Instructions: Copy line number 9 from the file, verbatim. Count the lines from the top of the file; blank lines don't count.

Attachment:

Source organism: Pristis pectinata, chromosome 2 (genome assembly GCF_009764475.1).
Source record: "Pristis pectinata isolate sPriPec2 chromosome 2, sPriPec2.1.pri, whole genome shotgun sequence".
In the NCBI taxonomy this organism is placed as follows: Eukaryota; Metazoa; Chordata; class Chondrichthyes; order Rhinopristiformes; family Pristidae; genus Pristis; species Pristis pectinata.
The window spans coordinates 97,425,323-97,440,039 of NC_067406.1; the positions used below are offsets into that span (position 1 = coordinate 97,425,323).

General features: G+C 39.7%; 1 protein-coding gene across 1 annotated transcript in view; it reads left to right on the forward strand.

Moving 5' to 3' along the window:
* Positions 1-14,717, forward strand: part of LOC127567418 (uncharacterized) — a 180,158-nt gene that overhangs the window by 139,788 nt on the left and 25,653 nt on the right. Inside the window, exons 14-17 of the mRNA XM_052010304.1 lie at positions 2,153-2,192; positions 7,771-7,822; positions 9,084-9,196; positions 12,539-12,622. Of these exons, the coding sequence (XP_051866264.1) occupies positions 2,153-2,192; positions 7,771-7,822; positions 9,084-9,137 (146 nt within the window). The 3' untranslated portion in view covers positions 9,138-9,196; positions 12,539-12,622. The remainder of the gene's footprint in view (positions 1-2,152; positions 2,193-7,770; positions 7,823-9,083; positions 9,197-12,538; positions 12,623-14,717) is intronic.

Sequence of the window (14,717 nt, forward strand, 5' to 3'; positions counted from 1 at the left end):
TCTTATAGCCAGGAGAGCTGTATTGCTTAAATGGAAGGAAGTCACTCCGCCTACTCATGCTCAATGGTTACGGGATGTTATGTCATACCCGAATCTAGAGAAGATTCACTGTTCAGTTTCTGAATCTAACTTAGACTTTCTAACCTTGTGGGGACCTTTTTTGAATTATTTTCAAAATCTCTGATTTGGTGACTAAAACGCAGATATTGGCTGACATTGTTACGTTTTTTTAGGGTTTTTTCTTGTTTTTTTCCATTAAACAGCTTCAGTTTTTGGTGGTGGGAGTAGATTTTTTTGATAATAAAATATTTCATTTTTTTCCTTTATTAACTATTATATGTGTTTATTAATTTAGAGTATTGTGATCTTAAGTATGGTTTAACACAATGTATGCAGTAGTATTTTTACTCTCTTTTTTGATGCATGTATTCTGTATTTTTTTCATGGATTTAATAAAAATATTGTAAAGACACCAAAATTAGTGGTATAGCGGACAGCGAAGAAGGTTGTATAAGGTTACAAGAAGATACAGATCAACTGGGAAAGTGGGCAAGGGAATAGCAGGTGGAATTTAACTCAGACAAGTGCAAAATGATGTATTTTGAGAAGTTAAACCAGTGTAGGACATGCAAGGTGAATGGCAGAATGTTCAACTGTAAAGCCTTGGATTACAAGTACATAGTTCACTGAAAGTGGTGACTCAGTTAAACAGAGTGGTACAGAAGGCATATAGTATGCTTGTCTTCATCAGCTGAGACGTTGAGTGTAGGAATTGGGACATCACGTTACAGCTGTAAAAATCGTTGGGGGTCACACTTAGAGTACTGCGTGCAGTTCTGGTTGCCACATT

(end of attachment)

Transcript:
TCTTATAGCCAGGAGAGCTGTATTGCTTAAATGGAAGGAAGTCACTCCGCCTACTCATGCTCAATGGTTACGGGATGTTATGTCATACCCGAATCTAGAGAAGATTCACTGTTCAGTTTCTGAATCTAACTTAGACTTTCTAACCTTGTGGGGACCTTTTTTGAATTATTTTCAAAATCTCTGATTTGGTGACTAAAACGCAGATATTGGCTGACATTGTTACGTTTTTTTAGGGTTTTTTCTTGTTTTTTTCCATTAAACAGCTTCAGTTTTTGGTGGTGGGAGTAGATTTTTTTGATAATAAAATATTTCATTTTTTTCCTTTATTAACTATTATATGTGTTTATTAATTTAGAGTATTGTGATCTTAAGTATGGTTTAACACAATGTATGCAGTAGTATTTTTACTCTCTTTTTTGATGCATGTATTCTGTATTTTTTTCATGGATTTAATAAAAATATTGTAAAGACACCAAAATTAGTGGTATAGCGGACAGCGAAGAAGGTTGTATAAGGTTACAAGAAGATACAGATCAACTGGGAAAGTGGGCAAGGGAATAGCAGGTGGAATTTAACTCAGACAAGTGCAAAATGATGTATTTTGAGAAGTTAAACCAGTGTAGGACATGCAAGGTGAATGGCAGAATGTTCAACTGTAAAGCCTTGGATTACAAGTACATAGTTCACTGAAAGTGGTGACTCAGTTAAACAGAGTGGTACAGAAGGCATATAGTATGCTTGTCTTCATCAGCTGAGACGTTGAGTGTAGGAATTGGGACATCACGTTACAGCTGTAAAAATCGTTGGGGGTCACACTTAGAGTACTGCGTGCAGTTCTGGTTGCCACATT